law, politics, and culture from a southern, non-Federalist Society (ex)-law clerk
Friday, September 24, 2004
PARDON MY SHRILLNESS
___________Lately I’ve been trying hard to avoid shrillness. After reading Dana Milbank’s collection of quotes today, I’m convinced that shrillness is the only proper response.Before I get to that, let’s start with the latest Glenn Reynolds/Andrew Sullivan outrage – Joe Lockhart’s disparaging comments about Allawi being a puppet. Sullivan is outraged by them – Reynolds is as well. Now, I will agree that under normal circumstances, the following comments would be irresponsible:
The last thing you want to be seen as is a puppet of the United States, and
you can almost see the hand underneath the shirt today moving the lips.
But these are not normal circumstances. Allawi was brought here – forty days from the election – as part of the Bush re-election strategy, and everyone knows it. This was supposed to be a victory lap, further solidifying the themes presented at the Republican Convention – until Kerry and reality intruded. Indeed, Allawi even adopted Bush talking points about how much progress Iraq was making, and that the terrorists were "getting more desperate."
So, let’s dispense with the little charade about how this trip was beyond politics. It was entirely about politics.Second, given that Bush is so radioactive in Iraq right now, I think that trotting out Allawi in the Rose Garden does little to help his legitimacy in the eyes of American-hating Iraqis. On this point, Lockhart is right on. The more Allawi is seen as a puppet of Bush (which was pretty much confirmed this week), the less chance of success he – and thus we – have. If I'm right, then Bush is sacrificing Allawi's legitimacy for the sake of his re-election.I also want to address some of the despicable quotes listed in Milbank’s article today in which he describes the clearly coordinated attack that Kerry’s criticisms are hurting our troops and helping the enemy. Here are a few:
Bush: “You can embolden an enemy by sending a mixed message. You can dispirit the Iraqi people by sending mixed messages. You send the wrong message to our troops by sending mixed messages.
Cheney: John Kerry is trying to tear down all the good that has been accomplished, and his words are destructive to our effort in Iraq and in the global war on terror.The surrogates were even more explicit. Milbank lists more. My favorite was Orrin Hatch: “[Democrats are] consistently saying things that I think undermine our young men and women who are serving over there.”I’ll tell you what undermines our troops – getting troops killed undermines troops, Mr. Hatch – not criticizing the failed policies that got them killed in the first place. Bumbling an occupation and having no plan undermines troops. And Mr. Cheney, I’ll tell you what’s destructive to our effort in the global war on terror – your invasion of Iraq, which was Osama’s wet dream. And Mr. Bush, I’ll tell you how to embolden an enemy – invade the second-holiest land of Islam for no reason and then execute the war without a shred of competence. Lying about our progress also sends the wrong message to the people who are actually fighting your terrorist-aiding war. Let’s not forget that. We know exactly who – and what policies – have emboldened our enemies and undermined our troops. And it’s not John Kerry, or his criticisms of your failure. Nice try, though.And last thing, Glenn Reynolds wins the Hermann Goering Award today.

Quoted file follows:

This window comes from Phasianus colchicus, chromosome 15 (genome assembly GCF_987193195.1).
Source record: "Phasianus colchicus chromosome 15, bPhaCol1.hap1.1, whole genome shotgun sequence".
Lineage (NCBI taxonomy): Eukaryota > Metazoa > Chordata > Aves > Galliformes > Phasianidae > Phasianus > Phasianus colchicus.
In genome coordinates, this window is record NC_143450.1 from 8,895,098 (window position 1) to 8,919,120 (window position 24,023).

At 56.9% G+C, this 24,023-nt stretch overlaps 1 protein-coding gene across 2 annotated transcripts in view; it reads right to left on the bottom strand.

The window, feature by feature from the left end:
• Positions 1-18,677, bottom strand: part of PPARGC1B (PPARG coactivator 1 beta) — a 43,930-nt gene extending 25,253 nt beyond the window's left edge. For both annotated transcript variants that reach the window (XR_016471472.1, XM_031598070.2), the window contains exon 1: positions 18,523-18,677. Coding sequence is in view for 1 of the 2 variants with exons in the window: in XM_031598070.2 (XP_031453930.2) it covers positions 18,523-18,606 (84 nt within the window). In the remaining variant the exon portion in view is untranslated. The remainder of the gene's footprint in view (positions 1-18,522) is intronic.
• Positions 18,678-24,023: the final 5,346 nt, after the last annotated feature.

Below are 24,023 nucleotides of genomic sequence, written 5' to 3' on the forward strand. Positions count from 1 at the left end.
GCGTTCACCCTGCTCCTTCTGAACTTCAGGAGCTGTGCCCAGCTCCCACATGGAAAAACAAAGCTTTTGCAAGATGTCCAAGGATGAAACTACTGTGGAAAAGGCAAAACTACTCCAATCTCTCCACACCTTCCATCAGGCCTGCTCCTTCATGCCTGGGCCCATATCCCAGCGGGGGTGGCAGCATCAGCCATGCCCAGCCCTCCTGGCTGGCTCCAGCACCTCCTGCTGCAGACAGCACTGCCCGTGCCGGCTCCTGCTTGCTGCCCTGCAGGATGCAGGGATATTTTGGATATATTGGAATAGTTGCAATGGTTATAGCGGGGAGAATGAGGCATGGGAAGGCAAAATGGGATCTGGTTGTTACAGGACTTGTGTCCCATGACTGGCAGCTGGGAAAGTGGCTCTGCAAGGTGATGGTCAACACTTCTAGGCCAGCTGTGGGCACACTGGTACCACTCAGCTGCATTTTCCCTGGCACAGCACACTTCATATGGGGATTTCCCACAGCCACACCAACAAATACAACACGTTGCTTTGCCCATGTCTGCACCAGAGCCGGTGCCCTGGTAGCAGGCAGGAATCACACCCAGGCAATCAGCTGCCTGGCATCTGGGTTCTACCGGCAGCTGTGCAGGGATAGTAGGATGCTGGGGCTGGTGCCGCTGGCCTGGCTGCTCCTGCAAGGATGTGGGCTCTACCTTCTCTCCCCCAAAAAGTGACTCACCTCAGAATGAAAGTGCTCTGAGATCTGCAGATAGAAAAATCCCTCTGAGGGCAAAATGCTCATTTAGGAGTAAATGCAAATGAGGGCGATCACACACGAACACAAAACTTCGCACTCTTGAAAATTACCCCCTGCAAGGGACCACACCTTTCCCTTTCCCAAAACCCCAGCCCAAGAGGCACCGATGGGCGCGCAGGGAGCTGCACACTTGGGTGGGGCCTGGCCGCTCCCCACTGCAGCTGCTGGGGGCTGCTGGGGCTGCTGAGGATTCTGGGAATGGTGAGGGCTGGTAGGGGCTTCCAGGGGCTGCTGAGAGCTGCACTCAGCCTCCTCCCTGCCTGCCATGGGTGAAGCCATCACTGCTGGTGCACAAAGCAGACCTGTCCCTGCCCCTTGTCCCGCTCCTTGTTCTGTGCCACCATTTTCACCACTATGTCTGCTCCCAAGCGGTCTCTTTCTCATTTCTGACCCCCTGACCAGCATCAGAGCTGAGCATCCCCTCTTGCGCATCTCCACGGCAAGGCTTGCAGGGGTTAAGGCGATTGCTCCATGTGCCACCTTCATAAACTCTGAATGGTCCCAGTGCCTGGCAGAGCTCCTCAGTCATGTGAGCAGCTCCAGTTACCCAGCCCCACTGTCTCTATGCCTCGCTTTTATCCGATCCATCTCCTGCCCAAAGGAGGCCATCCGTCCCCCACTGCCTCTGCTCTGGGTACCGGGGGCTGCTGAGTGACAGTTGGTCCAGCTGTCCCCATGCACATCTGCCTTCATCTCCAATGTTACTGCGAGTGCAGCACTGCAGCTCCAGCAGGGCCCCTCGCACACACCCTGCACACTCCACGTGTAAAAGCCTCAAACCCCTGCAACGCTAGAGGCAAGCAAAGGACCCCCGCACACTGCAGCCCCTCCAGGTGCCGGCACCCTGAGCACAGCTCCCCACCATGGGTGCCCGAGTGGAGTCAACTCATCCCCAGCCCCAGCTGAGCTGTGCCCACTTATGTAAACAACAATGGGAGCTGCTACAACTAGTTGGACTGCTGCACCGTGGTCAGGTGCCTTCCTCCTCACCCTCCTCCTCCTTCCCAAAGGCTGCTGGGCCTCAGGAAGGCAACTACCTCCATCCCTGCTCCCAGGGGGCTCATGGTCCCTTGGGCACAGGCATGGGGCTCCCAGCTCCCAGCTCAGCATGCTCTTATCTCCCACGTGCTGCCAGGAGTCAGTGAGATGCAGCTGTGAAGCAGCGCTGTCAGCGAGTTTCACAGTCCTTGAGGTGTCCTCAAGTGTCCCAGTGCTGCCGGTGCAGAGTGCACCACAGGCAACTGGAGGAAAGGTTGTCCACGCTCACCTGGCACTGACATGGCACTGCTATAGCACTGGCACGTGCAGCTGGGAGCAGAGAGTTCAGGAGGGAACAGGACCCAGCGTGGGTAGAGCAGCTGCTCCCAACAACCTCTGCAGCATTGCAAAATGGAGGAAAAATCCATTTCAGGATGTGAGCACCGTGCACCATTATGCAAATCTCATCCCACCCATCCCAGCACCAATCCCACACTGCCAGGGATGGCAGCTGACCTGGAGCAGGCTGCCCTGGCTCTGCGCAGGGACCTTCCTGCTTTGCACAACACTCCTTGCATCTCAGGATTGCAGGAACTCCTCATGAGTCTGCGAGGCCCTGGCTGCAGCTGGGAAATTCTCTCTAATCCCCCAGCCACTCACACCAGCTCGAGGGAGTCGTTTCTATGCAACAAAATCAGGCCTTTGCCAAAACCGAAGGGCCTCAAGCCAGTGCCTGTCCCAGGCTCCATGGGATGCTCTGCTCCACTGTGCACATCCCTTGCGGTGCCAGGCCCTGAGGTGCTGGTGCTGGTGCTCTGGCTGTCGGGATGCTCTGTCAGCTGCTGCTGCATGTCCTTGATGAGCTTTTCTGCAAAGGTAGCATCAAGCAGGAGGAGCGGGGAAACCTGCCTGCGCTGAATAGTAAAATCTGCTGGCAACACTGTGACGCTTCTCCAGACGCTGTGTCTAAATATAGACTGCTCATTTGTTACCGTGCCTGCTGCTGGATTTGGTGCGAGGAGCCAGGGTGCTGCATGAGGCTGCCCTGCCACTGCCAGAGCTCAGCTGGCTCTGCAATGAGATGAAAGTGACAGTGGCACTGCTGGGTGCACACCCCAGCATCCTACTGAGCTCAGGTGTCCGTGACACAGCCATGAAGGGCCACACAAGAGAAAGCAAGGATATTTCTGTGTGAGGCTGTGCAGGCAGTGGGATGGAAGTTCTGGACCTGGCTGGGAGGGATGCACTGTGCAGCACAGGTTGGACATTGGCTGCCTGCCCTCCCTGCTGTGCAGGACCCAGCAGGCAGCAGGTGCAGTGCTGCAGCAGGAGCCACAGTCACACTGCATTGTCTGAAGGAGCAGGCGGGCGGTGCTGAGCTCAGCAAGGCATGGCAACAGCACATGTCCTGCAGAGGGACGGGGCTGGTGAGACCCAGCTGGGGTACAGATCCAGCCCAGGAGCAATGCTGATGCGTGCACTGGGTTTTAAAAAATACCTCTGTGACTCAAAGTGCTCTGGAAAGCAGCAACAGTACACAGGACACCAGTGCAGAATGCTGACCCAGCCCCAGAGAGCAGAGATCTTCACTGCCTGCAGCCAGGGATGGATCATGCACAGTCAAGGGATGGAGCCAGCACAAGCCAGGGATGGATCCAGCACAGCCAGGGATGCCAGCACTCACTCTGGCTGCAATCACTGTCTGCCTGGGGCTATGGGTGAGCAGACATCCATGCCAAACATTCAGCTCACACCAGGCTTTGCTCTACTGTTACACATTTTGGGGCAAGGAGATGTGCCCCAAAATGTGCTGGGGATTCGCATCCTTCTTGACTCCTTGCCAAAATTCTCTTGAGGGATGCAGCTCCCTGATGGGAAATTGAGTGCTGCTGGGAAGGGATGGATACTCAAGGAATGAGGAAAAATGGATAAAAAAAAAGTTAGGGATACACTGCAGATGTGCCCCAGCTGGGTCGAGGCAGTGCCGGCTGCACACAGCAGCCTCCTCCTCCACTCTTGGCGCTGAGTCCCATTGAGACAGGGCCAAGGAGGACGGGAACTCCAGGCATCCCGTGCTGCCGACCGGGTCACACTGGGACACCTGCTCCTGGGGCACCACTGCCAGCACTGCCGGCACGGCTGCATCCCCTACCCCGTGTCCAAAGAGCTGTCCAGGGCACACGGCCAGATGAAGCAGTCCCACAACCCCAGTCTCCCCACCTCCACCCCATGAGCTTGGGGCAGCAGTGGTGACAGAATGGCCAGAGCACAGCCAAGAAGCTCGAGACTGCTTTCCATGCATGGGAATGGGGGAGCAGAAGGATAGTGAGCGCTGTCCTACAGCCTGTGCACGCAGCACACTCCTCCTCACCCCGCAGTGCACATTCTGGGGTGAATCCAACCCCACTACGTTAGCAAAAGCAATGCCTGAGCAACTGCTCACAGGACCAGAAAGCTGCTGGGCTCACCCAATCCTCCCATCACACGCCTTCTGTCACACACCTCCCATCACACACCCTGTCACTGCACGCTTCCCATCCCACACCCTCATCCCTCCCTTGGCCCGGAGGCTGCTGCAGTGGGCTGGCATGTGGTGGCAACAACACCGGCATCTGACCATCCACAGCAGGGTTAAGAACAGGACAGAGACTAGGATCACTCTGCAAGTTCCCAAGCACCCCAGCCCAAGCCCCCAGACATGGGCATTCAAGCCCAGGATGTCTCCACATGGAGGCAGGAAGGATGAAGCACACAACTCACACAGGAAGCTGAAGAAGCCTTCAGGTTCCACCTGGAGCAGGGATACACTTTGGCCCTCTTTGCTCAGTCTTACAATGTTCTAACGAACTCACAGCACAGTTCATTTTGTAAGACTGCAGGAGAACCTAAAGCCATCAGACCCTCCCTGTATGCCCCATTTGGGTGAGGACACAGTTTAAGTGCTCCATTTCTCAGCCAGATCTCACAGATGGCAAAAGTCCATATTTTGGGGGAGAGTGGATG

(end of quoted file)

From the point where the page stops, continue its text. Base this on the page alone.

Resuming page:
If you’ll remember Goering’s famous line:
Gilbert [the interviewer]: "There is one difference. In a democracy, the people have some say in the matter through their elected representatives, and in the United States only Congress can declare wars." Göring: "Oh, that is all well and good, but, voice or no voice, the people can always be brought to the bidding of the leaders. That is easy. All you have to do is tell them they are being attacked and denounce the pacifists for lack of patriotism and exposing the country to danger. It works the same way in any country."
And now, Glenn Reynolds:
This is behavior that is absolutely unacceptable coming from a Presidential campaign in wartime, and it's not an isolated incident but part of a pattern of such behavior. Joe Lockhart should apologize for these remarks, and Kerry should fire him. Otherwise you're going to hear a lot of people questioning Kerry's patriotism. And they'll be right to.I for one am sick and tired of hearing attacks on those who attack failed policies that got our troops killed, destabilized the Middle East, and have been the biggest gift ever to militant Islam. Don’t blame the messenger, buddy.